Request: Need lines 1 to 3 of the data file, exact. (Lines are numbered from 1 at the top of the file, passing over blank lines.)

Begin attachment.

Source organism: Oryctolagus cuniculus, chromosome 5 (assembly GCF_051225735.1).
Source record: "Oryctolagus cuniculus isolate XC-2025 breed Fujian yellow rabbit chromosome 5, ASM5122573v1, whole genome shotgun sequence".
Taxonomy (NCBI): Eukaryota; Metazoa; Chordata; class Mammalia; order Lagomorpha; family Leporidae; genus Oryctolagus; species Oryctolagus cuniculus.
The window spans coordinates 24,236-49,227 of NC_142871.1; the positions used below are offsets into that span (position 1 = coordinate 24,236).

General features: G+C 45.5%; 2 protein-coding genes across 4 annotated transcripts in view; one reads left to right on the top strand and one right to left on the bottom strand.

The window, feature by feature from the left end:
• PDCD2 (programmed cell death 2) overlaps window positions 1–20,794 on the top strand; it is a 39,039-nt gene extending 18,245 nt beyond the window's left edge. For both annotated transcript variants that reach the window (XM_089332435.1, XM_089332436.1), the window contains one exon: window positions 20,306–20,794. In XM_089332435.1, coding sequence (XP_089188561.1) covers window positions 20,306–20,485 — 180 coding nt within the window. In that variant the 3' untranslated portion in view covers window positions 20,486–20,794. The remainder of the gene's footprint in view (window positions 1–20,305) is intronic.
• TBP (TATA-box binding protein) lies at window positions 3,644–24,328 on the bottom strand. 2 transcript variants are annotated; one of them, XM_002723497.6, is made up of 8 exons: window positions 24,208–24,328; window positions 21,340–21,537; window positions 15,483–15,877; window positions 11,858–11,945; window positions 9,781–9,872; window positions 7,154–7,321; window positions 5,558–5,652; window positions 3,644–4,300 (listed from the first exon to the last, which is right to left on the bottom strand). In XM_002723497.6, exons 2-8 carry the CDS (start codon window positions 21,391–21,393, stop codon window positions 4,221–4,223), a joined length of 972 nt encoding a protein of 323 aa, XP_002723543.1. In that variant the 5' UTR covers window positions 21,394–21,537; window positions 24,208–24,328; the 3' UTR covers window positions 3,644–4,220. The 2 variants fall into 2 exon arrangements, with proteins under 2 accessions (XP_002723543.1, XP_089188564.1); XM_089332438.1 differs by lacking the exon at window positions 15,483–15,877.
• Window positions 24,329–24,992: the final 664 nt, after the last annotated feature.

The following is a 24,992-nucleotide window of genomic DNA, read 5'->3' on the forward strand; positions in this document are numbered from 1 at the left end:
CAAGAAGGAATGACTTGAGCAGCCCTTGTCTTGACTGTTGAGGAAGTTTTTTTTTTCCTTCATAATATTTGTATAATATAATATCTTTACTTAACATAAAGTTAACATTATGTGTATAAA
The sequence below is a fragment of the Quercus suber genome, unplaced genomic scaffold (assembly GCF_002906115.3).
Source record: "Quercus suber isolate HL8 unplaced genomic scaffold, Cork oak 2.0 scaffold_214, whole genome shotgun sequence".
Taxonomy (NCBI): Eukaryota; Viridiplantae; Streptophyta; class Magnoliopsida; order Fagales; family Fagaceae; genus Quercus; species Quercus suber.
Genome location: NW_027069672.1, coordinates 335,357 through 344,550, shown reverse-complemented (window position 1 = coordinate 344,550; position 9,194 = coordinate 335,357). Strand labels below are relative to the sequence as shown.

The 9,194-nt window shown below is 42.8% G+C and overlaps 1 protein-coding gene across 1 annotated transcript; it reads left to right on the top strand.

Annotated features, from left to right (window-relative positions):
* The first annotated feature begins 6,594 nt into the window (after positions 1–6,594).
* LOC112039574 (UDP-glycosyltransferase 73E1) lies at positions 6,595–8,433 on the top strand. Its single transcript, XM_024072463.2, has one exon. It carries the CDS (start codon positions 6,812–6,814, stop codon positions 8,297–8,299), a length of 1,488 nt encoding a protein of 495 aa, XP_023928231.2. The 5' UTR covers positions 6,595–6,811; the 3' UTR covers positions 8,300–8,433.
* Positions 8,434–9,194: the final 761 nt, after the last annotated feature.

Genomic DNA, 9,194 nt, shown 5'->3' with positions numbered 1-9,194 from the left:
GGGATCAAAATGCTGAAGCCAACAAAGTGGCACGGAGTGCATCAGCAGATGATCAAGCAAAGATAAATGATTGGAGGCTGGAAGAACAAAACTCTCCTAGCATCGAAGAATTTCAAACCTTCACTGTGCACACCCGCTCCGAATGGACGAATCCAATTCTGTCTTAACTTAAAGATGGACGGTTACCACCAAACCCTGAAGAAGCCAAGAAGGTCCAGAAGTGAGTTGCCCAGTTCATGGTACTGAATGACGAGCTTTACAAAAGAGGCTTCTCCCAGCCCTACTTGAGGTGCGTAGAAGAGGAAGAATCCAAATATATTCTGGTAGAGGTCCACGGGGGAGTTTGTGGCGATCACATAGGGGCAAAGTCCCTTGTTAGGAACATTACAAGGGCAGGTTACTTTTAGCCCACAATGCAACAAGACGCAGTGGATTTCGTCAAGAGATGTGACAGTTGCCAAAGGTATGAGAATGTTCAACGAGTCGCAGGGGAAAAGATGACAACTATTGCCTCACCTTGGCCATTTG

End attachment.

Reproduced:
Source organism: Oryctolagus cuniculus, chromosome 5 (assembly GCF_051225735.1).
Source record: "Oryctolagus cuniculus isolate XC-2025 breed Fujian yellow rabbit chromosome 5, ASM5122573v1, whole genome shotgun sequence".
Taxonomy (NCBI): Eukaryota; Metazoa; Chordata; class Mammalia; order Lagomorpha; family Leporidae; genus Oryctolagus; species Oryctolagus cuniculus.